Dozens killed as battle for Yemen’s Marib intensifies
DUBAI – Renewed battles between government forces and Iran-aligned Houthi militias over the strategic city of Marib in northern Yemen have left 47 dead, including 16 pro-government forces, military sources said Saturday.
The Iran-backed militias are seeking to seize control of Marib and its surrounding oil fields, the Yemeni government’s last stronghold in the north after six years of fighting that has plunged the country into a humanitarian crisis.
Diplomatic efforts to secure a ceasefire in Yemen had intensified, in parallel with the fierce battle for the control of Marib, which has left thousands dead on both sides.
But with no agreement in sight, the fighting has flared again after a lull over the past month.
Sources with the internationally-recognised government said that 16 soldiers from their ranks were killed, including six officers, on Saturday. The insurgents rarely report their casualties.
The Houthis “launched attacks on various fronts, in an attempt to advance, but they were mostly repelled,” one of the officials said.
The sources said that warplanes from the Saudi-led coalition, which supports the beleaguered government, launched air strikes on militias’ sites.
The Houthis said on their Al Masirah television channel that the coalition had also carried out 17 air strikes in different parts of Marib province.
The fight for Marib threatens to escalate the wider war and has stirred international outcry because the city houses over a million displaced persons, many of whom live in camps on the outskirts of the city.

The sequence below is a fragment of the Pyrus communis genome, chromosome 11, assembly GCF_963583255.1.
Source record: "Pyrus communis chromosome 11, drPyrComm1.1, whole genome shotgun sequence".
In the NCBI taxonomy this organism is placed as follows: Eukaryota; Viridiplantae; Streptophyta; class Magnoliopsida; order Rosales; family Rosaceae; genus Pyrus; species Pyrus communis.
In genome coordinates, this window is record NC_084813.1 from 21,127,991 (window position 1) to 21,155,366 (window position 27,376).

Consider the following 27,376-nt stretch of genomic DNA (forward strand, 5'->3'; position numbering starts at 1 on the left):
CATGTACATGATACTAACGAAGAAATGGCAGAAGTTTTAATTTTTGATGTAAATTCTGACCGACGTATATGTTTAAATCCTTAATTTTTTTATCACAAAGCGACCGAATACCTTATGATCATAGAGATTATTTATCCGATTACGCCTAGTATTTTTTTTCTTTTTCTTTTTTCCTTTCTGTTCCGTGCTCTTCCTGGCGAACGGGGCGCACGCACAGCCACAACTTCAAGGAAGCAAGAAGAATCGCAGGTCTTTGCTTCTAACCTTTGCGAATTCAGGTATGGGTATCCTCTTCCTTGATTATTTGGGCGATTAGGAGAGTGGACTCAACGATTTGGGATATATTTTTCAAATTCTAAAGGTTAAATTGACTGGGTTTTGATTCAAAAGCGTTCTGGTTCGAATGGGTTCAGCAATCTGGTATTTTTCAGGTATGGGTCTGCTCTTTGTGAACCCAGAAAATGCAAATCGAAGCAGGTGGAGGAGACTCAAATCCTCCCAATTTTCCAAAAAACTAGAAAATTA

Houthi missile and explosives-laden drone attacks have hit residential and civilian areas inside the city itself. Earlier this month, they hit a petrol station, killing a total of 20 people, including children, according to Liz Theissen, a spokeswoman for the UN High Commissioner for Human Rights.
— Diplomatic failure —
The renewed fighting over Marib comes after the failure of a diplomatic push by the United Nations, the United States and regional nations to secure a ceasefire in Yemen.
The outgoing UN envoy for Yemen Martin Griffiths on Tuesday told the Security Council his own efforts over the past three years to end the war have been “in vain.”
“It is with deep regret that I report today that the parties have not overcome their differences,” he said.
Yemen has been devastated by the civil war which broke out in 2014, and millions of civilians are on the brink of famine, according to the UN.
The Houthis have repeatedly demanded the re-opening of the airport in the militias-held northern capital of Sana’a before agreeing to any ceasefire.
As well as the bloody offensive in Marib, the Houthis have also stepped up drone and missile strikes on Saudi targets, including its oil facilities.
Saudi air defences on Saturday intercepted and destroyed 11 drones fired at the kingdom by Houthis in Yemen, Saudi state media reported, quoting the coalition battling the militias.
“The interception operations were successful,” the coalition said in a statement, adding that the drones were packed with explosives and seven were neutralised in Yemeni airspace.